A. Priority Access Tier

The Revised Framework further develops some alternative proposals contained in the NPRM with respect to the Priority Access tier. The approach to the Priority Access tier described in the Revised Framework reflects many commenters' desire to open the Priority Access tier to a broader class of potential users. At the same time, the Revised Framework retains a significant amount of spectrum for GAA uses and incorporates innovative features designed to integrate with the unique aspects of the Citizens Broadband Service and the 3.5 GHz Band. The Revised Framework balances the benefits of exclusive licensing and open eligibility with the need to preserve GAA spectrum access and promote productive small cell use of the band. In this section, we describe concepts related to: (1) Licensee qualifications for access to the Priority Access tier; (2) the elements of the Priority Access Licenses (PALs) which could be used to authorize access to the Priority Access tier; and (3) potential methods for assigning access to the Priority Access tier when mutually exclusive applications are received. We seek comment, including costs and benefits, on the revised approach to the Priority Access tier described below.

The Revised Framework would expand access to the Priority Access tier to a broad class of potential users. The NPRM proposed limiting Priority Access eligibility to certain “mission critical” users. In the alternative, we also proposed a more open eligibility model. In response to the NPRM, many commenters supported the “open” eligibility alternative. Several others endorsed restricted eligibility, tailored to specific users or industries. Under the Revised Framework, any prospective licensee who meets basic FCC qualifications would be eligible to apply for Priority Access licenses. We seek detailed comment on this approach, including the potential range of eligible users and any associated costs and benefits.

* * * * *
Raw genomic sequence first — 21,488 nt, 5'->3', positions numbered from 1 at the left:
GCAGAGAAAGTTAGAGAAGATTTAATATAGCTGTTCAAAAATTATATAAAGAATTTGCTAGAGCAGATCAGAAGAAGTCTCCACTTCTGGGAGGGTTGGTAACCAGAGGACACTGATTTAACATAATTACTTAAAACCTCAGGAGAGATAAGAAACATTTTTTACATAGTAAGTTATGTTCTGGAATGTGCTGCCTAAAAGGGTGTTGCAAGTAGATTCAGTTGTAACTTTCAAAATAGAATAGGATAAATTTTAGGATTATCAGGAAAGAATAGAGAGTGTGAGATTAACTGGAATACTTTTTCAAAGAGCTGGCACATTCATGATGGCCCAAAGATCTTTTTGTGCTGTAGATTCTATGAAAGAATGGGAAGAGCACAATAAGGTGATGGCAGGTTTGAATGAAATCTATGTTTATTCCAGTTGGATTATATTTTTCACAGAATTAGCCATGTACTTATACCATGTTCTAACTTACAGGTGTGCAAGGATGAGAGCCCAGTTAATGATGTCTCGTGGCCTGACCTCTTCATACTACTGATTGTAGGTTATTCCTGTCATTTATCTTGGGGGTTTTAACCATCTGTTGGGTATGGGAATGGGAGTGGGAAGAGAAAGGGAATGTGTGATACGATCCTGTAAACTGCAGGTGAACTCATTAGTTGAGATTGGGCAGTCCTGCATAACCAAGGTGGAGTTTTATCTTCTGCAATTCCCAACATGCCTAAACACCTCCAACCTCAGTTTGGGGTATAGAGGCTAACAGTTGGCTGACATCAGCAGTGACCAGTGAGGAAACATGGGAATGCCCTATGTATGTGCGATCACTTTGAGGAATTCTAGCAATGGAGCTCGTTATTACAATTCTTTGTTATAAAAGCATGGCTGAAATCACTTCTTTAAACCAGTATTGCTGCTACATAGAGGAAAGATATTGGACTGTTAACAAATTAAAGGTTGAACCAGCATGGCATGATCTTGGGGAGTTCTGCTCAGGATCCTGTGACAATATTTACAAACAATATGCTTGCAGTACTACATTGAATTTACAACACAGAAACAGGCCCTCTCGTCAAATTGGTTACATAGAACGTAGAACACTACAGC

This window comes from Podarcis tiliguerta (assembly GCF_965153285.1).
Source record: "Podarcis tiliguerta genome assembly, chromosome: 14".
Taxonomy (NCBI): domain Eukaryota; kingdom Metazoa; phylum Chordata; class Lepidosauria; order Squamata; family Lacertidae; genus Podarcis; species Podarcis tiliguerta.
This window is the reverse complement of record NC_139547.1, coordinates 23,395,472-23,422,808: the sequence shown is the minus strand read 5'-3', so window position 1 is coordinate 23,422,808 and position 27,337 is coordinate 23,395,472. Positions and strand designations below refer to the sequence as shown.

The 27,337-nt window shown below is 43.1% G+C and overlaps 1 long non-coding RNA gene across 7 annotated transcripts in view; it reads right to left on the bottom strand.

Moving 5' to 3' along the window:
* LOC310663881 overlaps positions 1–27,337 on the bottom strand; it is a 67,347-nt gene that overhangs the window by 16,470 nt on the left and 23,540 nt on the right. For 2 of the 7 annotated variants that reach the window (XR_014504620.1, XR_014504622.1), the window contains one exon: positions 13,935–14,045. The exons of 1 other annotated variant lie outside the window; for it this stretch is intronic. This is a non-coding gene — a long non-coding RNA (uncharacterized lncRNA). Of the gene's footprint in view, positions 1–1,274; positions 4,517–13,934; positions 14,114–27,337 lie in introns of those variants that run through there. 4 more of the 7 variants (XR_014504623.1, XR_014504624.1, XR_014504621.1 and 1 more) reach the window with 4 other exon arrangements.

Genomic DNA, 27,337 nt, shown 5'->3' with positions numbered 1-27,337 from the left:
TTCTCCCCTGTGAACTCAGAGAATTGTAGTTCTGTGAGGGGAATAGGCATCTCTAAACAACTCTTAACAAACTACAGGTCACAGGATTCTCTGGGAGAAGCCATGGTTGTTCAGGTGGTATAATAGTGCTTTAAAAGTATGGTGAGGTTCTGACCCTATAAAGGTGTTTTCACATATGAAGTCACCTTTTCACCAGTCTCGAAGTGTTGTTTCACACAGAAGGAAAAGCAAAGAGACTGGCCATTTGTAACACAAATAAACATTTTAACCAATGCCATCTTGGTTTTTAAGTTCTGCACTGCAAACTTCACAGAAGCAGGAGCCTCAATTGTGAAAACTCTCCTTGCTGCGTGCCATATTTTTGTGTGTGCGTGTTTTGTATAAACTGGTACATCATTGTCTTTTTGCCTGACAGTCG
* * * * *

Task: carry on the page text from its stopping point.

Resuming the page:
1. Priority Access Licenses

In the NPRM, we asked for comment on the technical licensing and regulatory ramifications of our proposal for Priority Access users. Under the Revised Framework, a set of PALs would define and control spectrum use in the Priority Access tier. PALs are intended to ensure flexible and efficient use of the Priority Access tier, given the characteristics of small cell networks and advanced capabilities of an SAS. We envision a “building block” approach in which relatively granular PALs could be aggregated—in space, time, and frequency—to meet diverse spectrum needs. We seek specific comment below on the geographical, temporal, and frequency dimensions of potential PALs and on the administrability of PALs in the context of the broader Revised Framework.